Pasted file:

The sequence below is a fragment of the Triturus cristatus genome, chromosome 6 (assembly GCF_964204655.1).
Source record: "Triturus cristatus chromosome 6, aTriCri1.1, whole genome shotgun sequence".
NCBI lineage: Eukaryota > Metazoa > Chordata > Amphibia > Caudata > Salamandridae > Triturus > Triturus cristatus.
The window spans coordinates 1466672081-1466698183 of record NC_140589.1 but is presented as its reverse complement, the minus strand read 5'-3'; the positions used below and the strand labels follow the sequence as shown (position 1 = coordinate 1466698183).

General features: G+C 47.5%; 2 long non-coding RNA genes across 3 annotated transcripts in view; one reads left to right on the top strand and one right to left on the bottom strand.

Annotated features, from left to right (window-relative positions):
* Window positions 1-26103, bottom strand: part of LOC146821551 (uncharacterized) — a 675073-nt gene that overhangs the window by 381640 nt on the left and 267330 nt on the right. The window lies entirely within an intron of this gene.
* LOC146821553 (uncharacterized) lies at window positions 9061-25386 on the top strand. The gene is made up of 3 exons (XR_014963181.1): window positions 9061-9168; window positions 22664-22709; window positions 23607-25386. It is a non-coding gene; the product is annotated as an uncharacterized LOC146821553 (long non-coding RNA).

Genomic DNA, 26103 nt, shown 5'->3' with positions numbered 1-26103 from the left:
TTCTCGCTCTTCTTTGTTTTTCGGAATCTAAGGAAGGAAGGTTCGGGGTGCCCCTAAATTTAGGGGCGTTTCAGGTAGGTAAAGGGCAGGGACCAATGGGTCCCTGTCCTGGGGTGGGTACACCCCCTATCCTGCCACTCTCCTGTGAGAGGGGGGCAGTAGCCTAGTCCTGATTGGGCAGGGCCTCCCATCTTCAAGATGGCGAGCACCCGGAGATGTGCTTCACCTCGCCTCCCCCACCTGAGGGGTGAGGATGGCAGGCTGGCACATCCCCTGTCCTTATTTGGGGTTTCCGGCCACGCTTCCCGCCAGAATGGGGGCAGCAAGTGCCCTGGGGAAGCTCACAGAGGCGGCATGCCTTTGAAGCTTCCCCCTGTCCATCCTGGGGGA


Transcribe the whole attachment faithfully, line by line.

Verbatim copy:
The sequence below is a fragment of the Triturus cristatus genome, chromosome 6 (assembly GCF_964204655.1).
Source record: "Triturus cristatus chromosome 6, aTriCri1.1, whole genome shotgun sequence".
NCBI lineage: Eukaryota > Metazoa > Chordata > Amphibia > Caudata > Salamandridae > Triturus > Triturus cristatus.
The window spans coordinates 1466672081-1466698183 of record NC_140589.1 but is presented as its reverse complement, the minus strand read 5'-3'; the positions used below and the strand labels follow the sequence as shown (position 1 = coordinate 1466698183).

General features: G+C 47.5%; 2 long non-coding RNA genes across 3 annotated transcripts in view; one reads left to right on the top strand and one right to left on the bottom strand.

Annotated features, from left to right (window-relative positions):
* Window positions 1-26103, bottom strand: part of LOC146821551 (uncharacterized) — a 675073-nt gene that overhangs the window by 381640 nt on the left and 267330 nt on the right. The window lies entirely within an intron of this gene.
* LOC146821553 (uncharacterized) lies at window positions 9061-25386 on the top strand. The gene is made up of 3 exons (XR_014963181.1): window positions 9061-9168; window positions 22664-22709; window positions 23607-25386. It is a non-coding gene; the product is annotated as an uncharacterized LOC146821553 (long non-coding RNA).

Genomic DNA, 26103 nt, shown 5'->3' with positions numbered 1-26103 from the left:
TTCTCGCTCTTCTTTGTTTTTCGGAATCTAAGGAAGGAAGGTTCGGGGTGCCCCTAAATTTAGGGGCGTTTCAGGTAGGTAAAGGGCAGGGACCAATGGGTCCCTGTCCTGGGGTGGGTACACCCCCTATCCTGCCACTCTCCTGTGAGAGGGGGGCAGTAGCCTAGTCCTGATTGGGCAGGGCCTCCCATCTTCAAGATGGCGAGCACCCGGAGATGTGCTTCACCTCGCCTCCCCCACCTGAGGGGTGAGGATGGCAGGCTGGCACATCCCCTGTCCTTATTTGGGGTTTCCGGCCACGCTTCCCGCCAGAATGGGGGCAGCAAGTGCCCTGGGGAAGCTCACAGAGGCGGCATGCCTTTGAAGCTTCCCCCTGTCCATCCTGGGGGA